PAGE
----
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Nathan's Story Review by Dawn Huffmaster and Hillary HarmMichael J. McHugh
Great Light Publications
422 S. Williams Avenue
Palatine, IL 60074
Nathan's Story, by Michael J. McHugh, is a wonderful retelling of the biblical story that was told to King David by the prophet Nathan, regarding the rich man and the poor man. When the rich man receives a visitor he is trying to impress, he takes something very special from his neighbor, the poor man, in order to do so. When the king finds out what the rich man has done, he insists that he repay the poor man beyond what was taken. Only then does the rich man realize what he has really done, and receives an understanding of what loving his neighbor truly means.
Nathan's Story is recommended for ages 3-7, and intended to be read in storybook fashion. This book is 48 pages in length, although there are few words on each page, and contains wonderful full-color illustrations to go along with each scene. The book is available as a hardcover only, and the foreword contains some scripture references to go over with your child before reading the story, to help them make the connection between what the Bible teaches about loving one's neighbor, and what they are about to hear. The book is also set up in six short chapters, which coincide with teaching suggestions found at the back of the book. Each teaching suggestion starts with a scripture reading and then focuses on the main truth or Biblical principle from each chapter.
I found this to be a great storybook that is wonderful for any occasion, and my family enjoyed hearing this story very much. I was able to use the teaching suggestions with my children to help them better understand why each character in the story made the choices that they did, and what happened because of their choices. They were able to take that teaching to heart and realize that the choices they make affect others, either positively or negatively and how showing God's love to others will always be the best choice to make. I highly recommend this book, and consider it a treasure to our collection.
Nathan's Story is something unique in children's books. It is both a picture book that illustrates for children the sin of coveting, and a teaching tool for parents.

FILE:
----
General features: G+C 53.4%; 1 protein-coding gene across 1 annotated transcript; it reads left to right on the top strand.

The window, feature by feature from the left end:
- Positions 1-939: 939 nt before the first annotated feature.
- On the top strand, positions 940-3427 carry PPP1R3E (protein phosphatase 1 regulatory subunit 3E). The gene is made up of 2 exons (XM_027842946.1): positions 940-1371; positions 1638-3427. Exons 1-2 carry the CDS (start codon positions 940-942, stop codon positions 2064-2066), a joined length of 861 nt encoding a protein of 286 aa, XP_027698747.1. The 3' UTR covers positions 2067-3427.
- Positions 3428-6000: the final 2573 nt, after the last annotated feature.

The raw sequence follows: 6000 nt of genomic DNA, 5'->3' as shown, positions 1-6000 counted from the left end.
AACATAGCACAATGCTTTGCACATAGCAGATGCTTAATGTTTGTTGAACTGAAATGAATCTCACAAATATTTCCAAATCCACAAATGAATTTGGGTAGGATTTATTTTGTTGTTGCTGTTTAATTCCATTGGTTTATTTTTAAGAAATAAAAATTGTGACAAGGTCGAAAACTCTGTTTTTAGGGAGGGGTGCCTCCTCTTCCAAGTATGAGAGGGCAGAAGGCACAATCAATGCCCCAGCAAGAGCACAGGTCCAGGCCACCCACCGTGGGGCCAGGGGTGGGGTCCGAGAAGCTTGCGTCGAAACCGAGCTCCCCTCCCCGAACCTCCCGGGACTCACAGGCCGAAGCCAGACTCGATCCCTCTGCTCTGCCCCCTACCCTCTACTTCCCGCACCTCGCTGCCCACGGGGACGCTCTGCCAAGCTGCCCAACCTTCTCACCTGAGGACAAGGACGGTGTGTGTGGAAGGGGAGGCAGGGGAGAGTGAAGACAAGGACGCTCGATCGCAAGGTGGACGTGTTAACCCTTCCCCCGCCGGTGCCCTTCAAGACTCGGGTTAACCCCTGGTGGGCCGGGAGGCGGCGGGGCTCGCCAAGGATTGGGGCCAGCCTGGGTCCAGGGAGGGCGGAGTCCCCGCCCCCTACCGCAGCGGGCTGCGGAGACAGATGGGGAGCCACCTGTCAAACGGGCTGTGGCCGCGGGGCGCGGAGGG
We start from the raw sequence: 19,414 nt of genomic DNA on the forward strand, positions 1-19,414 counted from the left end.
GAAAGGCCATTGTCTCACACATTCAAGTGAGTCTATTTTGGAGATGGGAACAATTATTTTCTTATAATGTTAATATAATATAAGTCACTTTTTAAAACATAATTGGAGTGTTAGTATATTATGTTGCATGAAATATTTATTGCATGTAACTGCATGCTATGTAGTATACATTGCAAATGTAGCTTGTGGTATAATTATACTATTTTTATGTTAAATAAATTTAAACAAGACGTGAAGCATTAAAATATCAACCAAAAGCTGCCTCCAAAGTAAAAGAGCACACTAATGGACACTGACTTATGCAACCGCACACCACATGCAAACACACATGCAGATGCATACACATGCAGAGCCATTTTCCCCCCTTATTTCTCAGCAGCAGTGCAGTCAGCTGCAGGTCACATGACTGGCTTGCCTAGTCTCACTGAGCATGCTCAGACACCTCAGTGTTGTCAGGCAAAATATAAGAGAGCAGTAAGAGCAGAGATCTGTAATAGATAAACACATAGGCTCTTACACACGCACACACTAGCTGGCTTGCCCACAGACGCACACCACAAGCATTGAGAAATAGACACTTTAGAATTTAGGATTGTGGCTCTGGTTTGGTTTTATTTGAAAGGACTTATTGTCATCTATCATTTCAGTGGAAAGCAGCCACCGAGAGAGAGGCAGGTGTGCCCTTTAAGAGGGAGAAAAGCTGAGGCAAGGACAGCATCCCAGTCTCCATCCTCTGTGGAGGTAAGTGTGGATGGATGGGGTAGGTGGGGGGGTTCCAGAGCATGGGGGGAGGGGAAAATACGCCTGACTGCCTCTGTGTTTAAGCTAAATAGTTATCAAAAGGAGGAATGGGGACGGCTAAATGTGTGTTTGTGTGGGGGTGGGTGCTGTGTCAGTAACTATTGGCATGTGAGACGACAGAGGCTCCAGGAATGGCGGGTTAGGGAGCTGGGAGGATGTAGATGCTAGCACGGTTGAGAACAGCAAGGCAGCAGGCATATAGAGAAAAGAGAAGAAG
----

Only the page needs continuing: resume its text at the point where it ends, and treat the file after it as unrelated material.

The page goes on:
The first part of the book is a simple, illustrated version of the story Nathan told King David in 2 Samuel. It is divided into chapters, but a parent can easily read the story through in one sitting. The reading level of the story is simple enough that the average 2 nd grader should be able to read the story independently.
McHugh's telling of "Nathan's Story" is not a literal retelling of the story in Scripture. McHugh adds many details to personalize the poor man and his family, as well as the rich man. This is not done in a distracting manner, nor does it appear to contradict Scripture.
The second half of the book is a teaching tool for the parents. For each chapter of the story, McHugh includes additional Scripture to read with your child, and a short reading for the parent. This is not something to be read aloud to the child. The reading provides talking points for the parent as they re-read or discuss the story with their child.
In our home, we read the story in its entirety one day, and followed that by reading the interaction between Nathan and King David from the Bible. On subsequent days we slowly worked our way through the devotional readings and supplemental Scripture verses.
I thoroughly enjoyed McHugh's book, and wish he would write more in this style. McHugh's devotional reading encourages parents to focus on the heart issue of sin, not merely the outward behavioral displays we see in our children.